Purchaser sees a bright future ahead

When a guidance counselor asks high school students about their future careers, the students never name purchasing professional as a choice, said Brad Douglas, commissioner for Georgia’s Department of Administrative Services.

However, the workforce tide is turning — although high schoolers might not recognize it. In tough economic times, taxes decrease as consumers spend less money. That reality will demand that officials emphasize better purchasing approaches, Douglas said. As a result, purchasing will continue to climb higher on an agency executive’s priority list.

“I think there’s a very, very bright future for purchasing professionals,” he said.

Meanwhile, layoffs increase in tough times, and people start to see the government as a stable institution, able to weather a storm. Douglas expects the pool of applicants for public-sector jobs to greatly improve as companies cut back their workforces. Georgia has already upgraded its job descriptions and benchmarked pay scales against private- and public-sector purchasing jobs.

“We have people knocking on our door,” he said. “That’s a great position to be in — to get the pick of the litter, if you will.”

About the Author

Matthew Weigelt is a freelance journalist who writes about acquisition and procurement.

FCW in Print

In the latest issue: Looking back on three decades of big stories in federal IT.


  • Shutterstock image: looking for code.

    How DOD embraced bug bounties -- and how your agency can, too

    Hack the Pentagon proved to Defense Department officials that outside hackers can be assets, not adversaries.

  • Shutterstock image: cyber defense.

    Why PPD-41 is evolutionary, not revolutionary

    Government cybersecurity officials say the presidential policy directive codifies cyber incident response protocols but doesn't radically change what's been in practice in recent years.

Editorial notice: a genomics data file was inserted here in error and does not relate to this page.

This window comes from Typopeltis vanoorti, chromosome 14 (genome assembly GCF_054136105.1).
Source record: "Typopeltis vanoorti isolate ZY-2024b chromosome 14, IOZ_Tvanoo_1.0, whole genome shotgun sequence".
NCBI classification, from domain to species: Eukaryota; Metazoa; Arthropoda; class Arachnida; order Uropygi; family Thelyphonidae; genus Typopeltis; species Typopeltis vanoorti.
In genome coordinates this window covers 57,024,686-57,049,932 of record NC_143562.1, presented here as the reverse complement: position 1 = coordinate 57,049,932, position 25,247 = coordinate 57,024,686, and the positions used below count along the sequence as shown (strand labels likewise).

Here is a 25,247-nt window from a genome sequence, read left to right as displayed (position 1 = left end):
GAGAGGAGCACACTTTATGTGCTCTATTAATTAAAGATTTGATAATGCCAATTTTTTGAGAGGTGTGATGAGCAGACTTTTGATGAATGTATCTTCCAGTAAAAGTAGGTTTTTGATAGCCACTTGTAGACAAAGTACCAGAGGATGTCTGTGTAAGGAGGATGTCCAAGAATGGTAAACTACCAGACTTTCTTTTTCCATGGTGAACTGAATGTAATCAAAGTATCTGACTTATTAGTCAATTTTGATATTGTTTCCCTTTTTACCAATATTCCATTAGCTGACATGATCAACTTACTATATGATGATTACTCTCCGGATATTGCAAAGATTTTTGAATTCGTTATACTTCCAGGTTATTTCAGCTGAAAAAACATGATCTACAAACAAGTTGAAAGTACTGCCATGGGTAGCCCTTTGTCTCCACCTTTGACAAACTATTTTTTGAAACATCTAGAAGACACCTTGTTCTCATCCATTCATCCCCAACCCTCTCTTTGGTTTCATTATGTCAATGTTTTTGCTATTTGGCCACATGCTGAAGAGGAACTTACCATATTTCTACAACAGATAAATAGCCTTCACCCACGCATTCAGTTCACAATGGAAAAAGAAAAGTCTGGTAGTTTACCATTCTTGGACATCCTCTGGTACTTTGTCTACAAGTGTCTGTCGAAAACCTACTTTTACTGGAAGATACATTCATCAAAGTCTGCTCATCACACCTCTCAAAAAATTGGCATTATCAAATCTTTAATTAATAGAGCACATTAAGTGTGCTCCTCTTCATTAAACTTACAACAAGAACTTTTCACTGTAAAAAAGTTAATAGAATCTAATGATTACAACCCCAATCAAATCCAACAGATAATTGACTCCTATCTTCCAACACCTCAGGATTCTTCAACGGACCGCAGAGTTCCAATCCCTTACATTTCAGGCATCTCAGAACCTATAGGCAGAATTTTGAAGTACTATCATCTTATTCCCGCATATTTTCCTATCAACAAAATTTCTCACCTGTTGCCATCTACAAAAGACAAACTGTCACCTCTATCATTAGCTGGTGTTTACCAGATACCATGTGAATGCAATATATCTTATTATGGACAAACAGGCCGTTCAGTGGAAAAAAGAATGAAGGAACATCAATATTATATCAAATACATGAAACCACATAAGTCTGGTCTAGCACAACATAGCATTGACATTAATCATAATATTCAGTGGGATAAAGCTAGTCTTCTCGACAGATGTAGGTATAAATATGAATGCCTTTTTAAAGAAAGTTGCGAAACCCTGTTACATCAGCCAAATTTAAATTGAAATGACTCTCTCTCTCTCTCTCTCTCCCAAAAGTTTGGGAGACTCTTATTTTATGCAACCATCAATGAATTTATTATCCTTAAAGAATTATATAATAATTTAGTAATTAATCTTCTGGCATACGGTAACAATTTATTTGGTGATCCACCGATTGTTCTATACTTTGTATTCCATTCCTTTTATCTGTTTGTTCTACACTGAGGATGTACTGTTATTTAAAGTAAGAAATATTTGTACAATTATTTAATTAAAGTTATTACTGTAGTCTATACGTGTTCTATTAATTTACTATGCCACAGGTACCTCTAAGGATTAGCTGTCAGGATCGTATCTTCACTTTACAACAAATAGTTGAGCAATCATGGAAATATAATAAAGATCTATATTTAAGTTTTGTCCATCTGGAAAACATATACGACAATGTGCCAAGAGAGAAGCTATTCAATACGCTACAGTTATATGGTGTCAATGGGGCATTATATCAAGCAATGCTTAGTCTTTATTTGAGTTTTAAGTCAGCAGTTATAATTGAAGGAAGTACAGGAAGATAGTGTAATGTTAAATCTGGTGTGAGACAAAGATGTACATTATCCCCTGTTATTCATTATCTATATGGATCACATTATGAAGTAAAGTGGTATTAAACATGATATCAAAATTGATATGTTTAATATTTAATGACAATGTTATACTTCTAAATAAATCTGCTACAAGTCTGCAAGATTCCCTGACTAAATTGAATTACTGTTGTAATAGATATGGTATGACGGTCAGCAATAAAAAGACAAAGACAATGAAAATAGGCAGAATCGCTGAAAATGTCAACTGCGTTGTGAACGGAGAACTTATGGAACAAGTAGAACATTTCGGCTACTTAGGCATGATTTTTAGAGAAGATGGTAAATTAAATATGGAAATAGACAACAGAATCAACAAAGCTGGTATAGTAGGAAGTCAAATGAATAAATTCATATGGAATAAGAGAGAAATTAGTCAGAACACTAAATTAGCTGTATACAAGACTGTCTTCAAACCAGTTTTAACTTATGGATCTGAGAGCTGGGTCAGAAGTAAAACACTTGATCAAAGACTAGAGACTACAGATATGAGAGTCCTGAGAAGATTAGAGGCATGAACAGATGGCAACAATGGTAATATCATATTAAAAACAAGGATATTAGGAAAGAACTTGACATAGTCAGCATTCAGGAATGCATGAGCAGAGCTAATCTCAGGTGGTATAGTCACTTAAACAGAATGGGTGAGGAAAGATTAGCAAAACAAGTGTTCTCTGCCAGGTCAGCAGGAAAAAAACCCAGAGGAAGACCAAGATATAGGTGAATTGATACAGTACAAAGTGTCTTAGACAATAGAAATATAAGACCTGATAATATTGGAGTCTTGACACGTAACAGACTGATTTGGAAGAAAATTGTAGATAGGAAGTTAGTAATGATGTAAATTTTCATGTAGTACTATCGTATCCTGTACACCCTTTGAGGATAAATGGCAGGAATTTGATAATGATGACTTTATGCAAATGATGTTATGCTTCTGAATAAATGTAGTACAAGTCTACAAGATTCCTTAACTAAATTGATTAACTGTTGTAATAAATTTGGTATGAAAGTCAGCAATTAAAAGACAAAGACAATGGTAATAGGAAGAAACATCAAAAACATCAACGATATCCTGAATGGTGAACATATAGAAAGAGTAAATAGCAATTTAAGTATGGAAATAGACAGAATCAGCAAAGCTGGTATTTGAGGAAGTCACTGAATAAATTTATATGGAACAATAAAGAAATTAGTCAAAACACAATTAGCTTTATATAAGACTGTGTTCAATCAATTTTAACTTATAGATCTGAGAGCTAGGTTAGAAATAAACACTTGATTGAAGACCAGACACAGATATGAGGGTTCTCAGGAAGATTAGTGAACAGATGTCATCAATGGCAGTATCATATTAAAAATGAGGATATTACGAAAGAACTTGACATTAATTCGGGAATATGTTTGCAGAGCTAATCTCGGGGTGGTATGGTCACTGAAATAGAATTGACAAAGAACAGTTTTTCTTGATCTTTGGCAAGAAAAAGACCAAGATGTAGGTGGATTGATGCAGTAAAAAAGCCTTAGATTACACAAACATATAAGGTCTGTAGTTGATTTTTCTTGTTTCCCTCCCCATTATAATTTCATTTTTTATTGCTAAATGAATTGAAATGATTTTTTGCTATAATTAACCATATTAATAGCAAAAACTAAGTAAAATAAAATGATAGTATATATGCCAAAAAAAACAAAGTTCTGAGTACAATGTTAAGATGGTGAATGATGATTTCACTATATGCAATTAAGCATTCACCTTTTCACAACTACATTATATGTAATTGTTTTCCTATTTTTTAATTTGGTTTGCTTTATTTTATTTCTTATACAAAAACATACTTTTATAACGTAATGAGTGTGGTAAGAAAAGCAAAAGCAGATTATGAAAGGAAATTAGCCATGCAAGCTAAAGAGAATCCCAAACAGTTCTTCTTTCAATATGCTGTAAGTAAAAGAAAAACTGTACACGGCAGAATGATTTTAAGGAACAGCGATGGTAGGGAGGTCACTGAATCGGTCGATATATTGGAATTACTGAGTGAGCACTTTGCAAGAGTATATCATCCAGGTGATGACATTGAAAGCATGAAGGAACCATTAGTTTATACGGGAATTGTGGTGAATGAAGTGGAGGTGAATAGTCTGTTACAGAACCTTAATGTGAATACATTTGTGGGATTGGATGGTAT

• Anne Rung -- Commerce Department Photo

    Exit interview with Anne Rung

    The government's departing top acquisition official said she leaves behind a solid foundation on which to build more effective and efficient federal IT.

  • Charles Phalen

    Administration appoints first head of NBIB

    The National Background Investigations Bureau announced the appointment of its first director as the agency prepares to take over processing government background checks.

  • Sen. James Lankford (R-Okla.)

    Senator: Rigid hiring process pushes millennials from federal work

    Sen. James Lankford (R-Okla.) said agencies are missing out on younger workers because of the government's rigidity, particularly its protracted hiring process.

  • FCW @ 30 GPS

    FCW @ 30

    Since 1987, FCW has covered it all -- the major contracts, the disruptive technologies, the picayune scandals and the many, many people who make federal IT function. Here's a look back at six of the most significant stories.

Reader comments

Please post your comments here. Comments are moderated, so they may not appear immediately after submitting. We will not post comments that we consider abusive or off-topic.

Please type the letters/numbers you see above

More from 1105 Public Sector Media Group